Intense scrutiny of the displays and re-verification against the design specification showed no malfunctions. Still the comments persisted. Finally it was noted that the red flash only occurred for certain symbols and only when the symbol or the pilot’s eyes was moving rapidly.
Discussions involving the entire design team revealed that the hardware designers had controlled the relative on and off times for the three primary colors in order to obtain the intermediate colors of amber, magenta, cyan, and white. This ensured maximum beam current to stimulate the phosphor. It also meant that the red beam would be on slightly longer than the green or blue beam. Looking directly at a stationary symbol, the viewer would see the desired color. But if the symbol, or the pilot’s eye, was moving, the period where only the red beam was on would be perceived as a red flash slightly displaced from the properly colored symbol. A redesign of the beam current driver circuits solved the problem.
The application of these CRTs to airplane engine and systems monitoring was the next step. In view of the aforementioned volatility of the crew complement debate, we deemed it appropriate to improve on the 737 displays of engine parameters, using the advantages of programmable graphic displays to tailor the engine information to the needs of the current pilot task. Features that seem obvious now were new and novel at the time. A simple example was the relocation of the “red line” marker on the exhaust gas temperature (EGT) scale during start. Prior EGT gauges had separate red lines for starting and in-flight use. The pilot had to decide which to use based on the current task and (maybe more significantly) had to ignore one of the red lines. Linking the start red line to the start cycle of the engine and blanking the operating red line when the start red line was shown, simplified the pilot’s use of the display and eliminated one more decision the pilot would otherwise have to make.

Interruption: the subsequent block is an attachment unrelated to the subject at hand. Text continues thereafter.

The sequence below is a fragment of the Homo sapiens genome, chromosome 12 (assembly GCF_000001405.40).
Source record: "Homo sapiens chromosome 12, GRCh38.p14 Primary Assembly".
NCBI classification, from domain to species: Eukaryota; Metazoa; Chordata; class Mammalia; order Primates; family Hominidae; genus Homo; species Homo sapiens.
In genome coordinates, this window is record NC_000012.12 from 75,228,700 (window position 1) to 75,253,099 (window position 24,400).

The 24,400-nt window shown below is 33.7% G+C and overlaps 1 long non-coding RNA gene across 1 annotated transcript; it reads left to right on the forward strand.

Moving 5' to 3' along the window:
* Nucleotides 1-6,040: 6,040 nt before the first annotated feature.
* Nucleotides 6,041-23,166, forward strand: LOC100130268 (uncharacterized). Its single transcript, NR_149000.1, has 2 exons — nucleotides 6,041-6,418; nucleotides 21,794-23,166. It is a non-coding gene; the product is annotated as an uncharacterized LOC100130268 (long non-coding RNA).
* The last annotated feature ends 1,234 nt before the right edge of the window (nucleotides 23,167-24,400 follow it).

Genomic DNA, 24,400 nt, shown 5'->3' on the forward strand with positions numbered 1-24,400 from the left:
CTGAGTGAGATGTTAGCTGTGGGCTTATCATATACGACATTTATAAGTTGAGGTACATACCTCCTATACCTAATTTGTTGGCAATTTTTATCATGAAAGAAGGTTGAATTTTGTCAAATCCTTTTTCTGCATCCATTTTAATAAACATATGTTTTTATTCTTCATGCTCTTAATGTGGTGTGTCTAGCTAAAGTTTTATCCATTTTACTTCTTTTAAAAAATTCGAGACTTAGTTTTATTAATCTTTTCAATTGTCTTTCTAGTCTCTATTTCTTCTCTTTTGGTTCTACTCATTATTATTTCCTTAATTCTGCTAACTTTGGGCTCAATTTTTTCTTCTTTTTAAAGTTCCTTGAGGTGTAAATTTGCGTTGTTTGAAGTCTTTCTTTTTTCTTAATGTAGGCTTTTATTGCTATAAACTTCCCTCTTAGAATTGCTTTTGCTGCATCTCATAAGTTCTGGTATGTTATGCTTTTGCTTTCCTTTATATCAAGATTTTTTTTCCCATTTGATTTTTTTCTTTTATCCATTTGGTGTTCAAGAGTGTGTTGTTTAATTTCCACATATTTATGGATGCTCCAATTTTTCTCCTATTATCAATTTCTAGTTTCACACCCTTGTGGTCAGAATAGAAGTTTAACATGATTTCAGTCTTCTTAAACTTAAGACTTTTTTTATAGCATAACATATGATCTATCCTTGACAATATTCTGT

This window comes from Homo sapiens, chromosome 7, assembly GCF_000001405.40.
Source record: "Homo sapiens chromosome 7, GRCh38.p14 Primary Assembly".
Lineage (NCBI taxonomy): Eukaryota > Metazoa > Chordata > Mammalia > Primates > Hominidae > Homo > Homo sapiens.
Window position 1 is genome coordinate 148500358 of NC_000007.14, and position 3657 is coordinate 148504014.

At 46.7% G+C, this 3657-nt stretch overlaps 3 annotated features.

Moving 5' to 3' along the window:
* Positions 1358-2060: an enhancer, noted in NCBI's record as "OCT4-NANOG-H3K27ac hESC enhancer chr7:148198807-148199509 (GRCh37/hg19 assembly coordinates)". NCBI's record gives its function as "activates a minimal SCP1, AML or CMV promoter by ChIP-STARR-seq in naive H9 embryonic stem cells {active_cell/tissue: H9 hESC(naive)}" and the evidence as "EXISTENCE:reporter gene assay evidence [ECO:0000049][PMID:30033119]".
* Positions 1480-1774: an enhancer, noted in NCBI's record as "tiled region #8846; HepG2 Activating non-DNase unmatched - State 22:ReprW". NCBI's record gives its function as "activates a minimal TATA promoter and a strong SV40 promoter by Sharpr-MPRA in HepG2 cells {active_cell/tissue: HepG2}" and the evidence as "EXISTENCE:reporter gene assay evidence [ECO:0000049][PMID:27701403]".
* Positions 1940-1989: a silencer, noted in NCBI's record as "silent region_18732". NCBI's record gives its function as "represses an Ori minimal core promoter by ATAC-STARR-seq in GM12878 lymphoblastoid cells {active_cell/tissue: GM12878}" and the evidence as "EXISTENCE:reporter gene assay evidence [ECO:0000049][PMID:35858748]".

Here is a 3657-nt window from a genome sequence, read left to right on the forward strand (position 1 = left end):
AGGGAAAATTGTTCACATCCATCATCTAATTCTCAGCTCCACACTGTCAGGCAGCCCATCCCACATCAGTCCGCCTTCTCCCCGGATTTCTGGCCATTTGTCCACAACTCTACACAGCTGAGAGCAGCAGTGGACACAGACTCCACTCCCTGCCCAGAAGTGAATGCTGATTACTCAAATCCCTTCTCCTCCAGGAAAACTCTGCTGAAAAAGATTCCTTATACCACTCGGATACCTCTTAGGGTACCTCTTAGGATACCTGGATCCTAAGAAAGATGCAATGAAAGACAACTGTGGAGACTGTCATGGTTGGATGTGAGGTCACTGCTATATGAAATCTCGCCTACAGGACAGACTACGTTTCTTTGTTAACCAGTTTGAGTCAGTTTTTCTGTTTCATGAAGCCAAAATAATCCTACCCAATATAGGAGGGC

These concepts were expanded to manage the overall display of engine parameters. There was ample evidence that human beings are not particularly good at long term monitoring of static or slowly changing parameters. Most of the engine health indications are static or slowly changing. We took advantage of on-board electronics to monitor these parameters and provide a signal when a problem was detected. That permitted us to turn off the display of most secondary engine parameters except: 1) during engine start, 2) when an anomaly was detected, or 3) when the pilot wanted to look at the data.
Generally anything that is new or novel attracts FAA interest during certification. The engine displays were no different. The existing FARs and Advisory Circulars were written before selective data presentation was a practical consideration. We would have to show that the proposed design provided equivalent safety. The FAA pilots were pleased with the actual displays but FAA engineering worried that a failure of one of the displays might be interpreted as a normal condition while in fact information should be visible on both displays. Detailed reviews of the software eased, but did not satisfy the concern. When we added blue arrows, humorously referred to by the flight deck team as "blue grass", on one display pointing to the other display when information should be visible, the problem was resolved.